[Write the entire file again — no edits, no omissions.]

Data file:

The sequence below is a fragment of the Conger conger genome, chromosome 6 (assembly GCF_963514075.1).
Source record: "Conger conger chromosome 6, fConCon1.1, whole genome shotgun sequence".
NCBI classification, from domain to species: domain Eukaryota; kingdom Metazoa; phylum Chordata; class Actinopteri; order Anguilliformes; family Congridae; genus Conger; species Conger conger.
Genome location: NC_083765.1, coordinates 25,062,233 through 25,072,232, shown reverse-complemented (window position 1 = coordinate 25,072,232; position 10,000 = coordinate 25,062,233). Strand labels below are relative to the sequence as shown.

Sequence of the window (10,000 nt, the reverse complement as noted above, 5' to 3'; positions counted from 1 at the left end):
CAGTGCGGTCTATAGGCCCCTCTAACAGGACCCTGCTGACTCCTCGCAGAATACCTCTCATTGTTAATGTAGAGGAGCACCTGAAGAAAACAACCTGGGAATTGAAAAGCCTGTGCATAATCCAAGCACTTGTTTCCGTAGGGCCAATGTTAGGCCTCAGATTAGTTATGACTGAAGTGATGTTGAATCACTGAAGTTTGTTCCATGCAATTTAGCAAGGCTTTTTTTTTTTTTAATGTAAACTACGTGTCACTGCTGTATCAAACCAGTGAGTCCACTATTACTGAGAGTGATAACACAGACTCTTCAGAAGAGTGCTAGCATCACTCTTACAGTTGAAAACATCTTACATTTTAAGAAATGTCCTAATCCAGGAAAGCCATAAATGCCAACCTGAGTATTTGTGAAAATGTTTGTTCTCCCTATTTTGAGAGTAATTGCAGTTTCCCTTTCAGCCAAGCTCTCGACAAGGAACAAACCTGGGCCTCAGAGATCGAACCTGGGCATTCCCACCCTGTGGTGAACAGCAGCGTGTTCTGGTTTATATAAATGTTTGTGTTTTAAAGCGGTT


The sequence below is a fragment of the Conger conger genome, chromosome 6 (assembly GCF_963514075.1).
Source record: "Conger conger chromosome 6, fConCon1.1, whole genome shotgun sequence".
NCBI classification, from domain to species: domain Eukaryota; kingdom Metazoa; phylum Chordata; class Actinopteri; order Anguilliformes; family Congridae; genus Conger; species Conger conger.
Genome location: NC_083765.1, coordinates 25,062,233 through 25,072,232, shown reverse-complemented (window position 1 = coordinate 25,072,232; position 10,000 = coordinate 25,062,233). Strand labels below are relative to the sequence as shown.

Sequence of the window (10,000 nt, the reverse complement as noted above, 5' to 3'; positions counted from 1 at the left end):
CAGTGCGGTCTATAGGCCCCTCTAACAGGACCCTGCTGACTCCTCGCAGAATACCTCTCATTGTTAATGTAGAGGAGCACCTGAAGAAAACAACCTGGGAATTGAAAAGCCTGTGCATAATCCAAGCACTTGTTTCCGTAGGGCCAATGTTAGGCCTCAGATTAGTTATGACTGAAGTGATGTTGAATCACTGAAGTTTGTTCCATGCAATTTAGCAAGGCTTTTTTTTTTTTTAATGTAAACTACGTGTCACTGCTGTATCAAACCAGTGAGTCCACTATTACTGAGAGTGATAACACAGACTCTTCAGAAGAGTGCTAGCATCACTCTTACAGTTGAAAACATCTTACATTTTAAGAAATGTCCTAATCCAGGAAAGCCATAAATGCCAACCTGAGTATTTGTGAAAATGTTTGTTCTCCCTATTTTGAGAGTAATTGCAGTTTCCCTTTCAGCCAAGCTCTCGACAAGGAACAAACCTGGGCCTCAGAGATCGAACCTGGGCATTCCCACCCTGTGGTGAACAGCAGCGTGTTCTGGTTTATATAAATGTTTGTGTTTTAAAGCGGTT